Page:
A Court of Thorns and Roses
Author: Sarah J. Maas
Genre: Young Adult, Fantasy
Series: A Court of Thorns and Roses #1
A Court of Thorns and Roses is the first book in Sarah J. Maas’ series by the same name. I’m surprised that people are considering this a Beauty and the Beast re-imagining. It only vaguely links to the fairytale. If I hadn’t been looking for the parallels, I doubt I would have made the connection between the two at all.
After Feyre kills a Fae, a great beast shows up on her family’s doorstep. He gives her the option of either coming with him forever or being killed. Not wanting to be killed, Feyre agrees to go with the beast and plots to escape as soon as possible.
When she arrives at the beast’s house, he transforms into a gorgeous Fae. Turns out he’s Tamlin, a High Lord, and just has the ability to turn into a beast at will. His only flaw is a mask permanently affixed to his face, which is the result of a curse that he shares with all of his people. As Feyre settles in, she soon discovers that Tamlin and his people are keeping secrets about a blight that is plaguing the Fae lands. Fearing that it will bleed over into the human lands, Feyre sets out to uncover as much information about it as she can.
Unpopular opinion time! I didn’t really care of this book. Throughout the entire thing, I kept flipping to the end and sighing over how many more pages I still had to go. The writing was fine, it’s just that there were so many things about how the story played out that I found predictable and/or irritating. It also didn’t help that I couldn’t connect with any of the characters. Feyre generally annoyed me with her obtuseness and her constant willingness to run blindly into danger. While I appreciate that she saved herself (most of the time), it was still annoying to watch her run off halfcocked into danger. As for Tamlin, I never really got a good feel for him. He’s kind of just… there. When he’s on the page, he’s usually just doing all the cliched things a love interest is supposed to do. I thought the side character, Lucien was a lot more interesting.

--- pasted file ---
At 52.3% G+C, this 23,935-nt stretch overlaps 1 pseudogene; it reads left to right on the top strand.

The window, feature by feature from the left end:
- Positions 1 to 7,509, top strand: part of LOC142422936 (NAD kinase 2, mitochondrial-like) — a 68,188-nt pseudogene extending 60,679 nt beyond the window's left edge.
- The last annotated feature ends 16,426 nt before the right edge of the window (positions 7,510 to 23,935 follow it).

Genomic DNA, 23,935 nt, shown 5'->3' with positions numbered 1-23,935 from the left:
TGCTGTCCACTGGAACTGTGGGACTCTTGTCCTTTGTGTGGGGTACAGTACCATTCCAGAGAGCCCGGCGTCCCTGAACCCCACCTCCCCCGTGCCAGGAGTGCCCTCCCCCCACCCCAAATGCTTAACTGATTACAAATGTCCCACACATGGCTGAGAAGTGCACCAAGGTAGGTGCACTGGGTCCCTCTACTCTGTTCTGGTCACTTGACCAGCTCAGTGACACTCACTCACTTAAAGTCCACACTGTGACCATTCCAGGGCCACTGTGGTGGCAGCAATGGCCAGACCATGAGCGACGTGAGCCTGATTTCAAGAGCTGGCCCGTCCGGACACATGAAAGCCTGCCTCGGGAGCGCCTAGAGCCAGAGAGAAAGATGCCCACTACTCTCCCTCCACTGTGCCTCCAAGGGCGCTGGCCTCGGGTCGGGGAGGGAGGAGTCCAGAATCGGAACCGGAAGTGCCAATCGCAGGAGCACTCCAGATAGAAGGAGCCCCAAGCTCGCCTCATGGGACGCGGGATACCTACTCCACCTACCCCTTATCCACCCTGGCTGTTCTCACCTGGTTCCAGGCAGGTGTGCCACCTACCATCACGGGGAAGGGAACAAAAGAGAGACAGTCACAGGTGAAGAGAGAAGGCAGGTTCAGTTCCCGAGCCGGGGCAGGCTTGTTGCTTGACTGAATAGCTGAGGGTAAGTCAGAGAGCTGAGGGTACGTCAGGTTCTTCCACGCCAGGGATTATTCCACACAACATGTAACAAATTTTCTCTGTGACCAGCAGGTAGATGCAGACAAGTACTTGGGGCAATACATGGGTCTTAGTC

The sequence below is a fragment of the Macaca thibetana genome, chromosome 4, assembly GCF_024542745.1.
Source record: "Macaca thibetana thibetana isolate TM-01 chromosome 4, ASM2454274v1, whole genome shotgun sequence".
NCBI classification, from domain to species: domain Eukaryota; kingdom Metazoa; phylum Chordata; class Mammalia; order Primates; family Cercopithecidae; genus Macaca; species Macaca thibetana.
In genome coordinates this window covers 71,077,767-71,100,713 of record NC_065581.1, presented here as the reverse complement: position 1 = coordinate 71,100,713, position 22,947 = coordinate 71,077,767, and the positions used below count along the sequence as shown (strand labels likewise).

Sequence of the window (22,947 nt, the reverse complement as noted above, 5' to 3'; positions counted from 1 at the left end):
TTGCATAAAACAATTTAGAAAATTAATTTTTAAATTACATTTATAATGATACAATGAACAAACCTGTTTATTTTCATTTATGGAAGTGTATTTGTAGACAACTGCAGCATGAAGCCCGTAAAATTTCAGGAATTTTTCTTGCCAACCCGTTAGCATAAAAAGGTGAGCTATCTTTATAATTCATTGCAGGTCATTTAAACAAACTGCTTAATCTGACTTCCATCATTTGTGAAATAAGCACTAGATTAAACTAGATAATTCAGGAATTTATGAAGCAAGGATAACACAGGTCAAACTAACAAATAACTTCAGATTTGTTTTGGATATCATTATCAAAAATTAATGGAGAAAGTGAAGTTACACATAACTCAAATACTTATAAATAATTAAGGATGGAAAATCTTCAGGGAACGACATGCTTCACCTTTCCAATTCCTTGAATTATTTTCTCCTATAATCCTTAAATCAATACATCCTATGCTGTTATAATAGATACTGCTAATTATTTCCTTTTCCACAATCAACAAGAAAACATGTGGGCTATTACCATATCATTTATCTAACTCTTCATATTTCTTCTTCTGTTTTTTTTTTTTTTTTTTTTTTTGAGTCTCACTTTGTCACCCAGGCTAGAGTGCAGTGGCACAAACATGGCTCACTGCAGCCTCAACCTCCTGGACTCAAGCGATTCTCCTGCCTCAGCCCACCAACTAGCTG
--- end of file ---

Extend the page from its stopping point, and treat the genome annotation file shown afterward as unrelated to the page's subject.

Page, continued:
A Court of Thorns and Roses really just managed to push all the wrong buttons for me. For instance, I hate when magic is linked to sex. It’s one of my pet peeves and it frustrated me in this book even more because the scene with it seemed to serve no real point. Also, I did not like how Feyre’s repeated drugging was handled. In one chunk of the story, Feyre is drugged several nights in a row and made to do things while under the influence that she doesn’t recall in the morning. It felt extremely date-rapey and I didn’t like how it (and several instances of non-consensual touching) were brushed aside as being “in Feyre’s best interest.”
It sounds like I despised this book, but I can’t say that I did. Maas has a nice writing style and, if the plot had played out differently, I probably would have enjoyed this a lot more. The side characters and world were interesting enough to keep me reading. I was also curious enough about how they’d break the curse that I was able to finish the last chunk in one sitting.
Will I read the next one though? I’m really not sure. I have a pretty good idea of how it will play out and, if I’m right, there’s going to be a love triangle. I may eventually borrow it from the library, but I won’t be chomping at the bit to read it.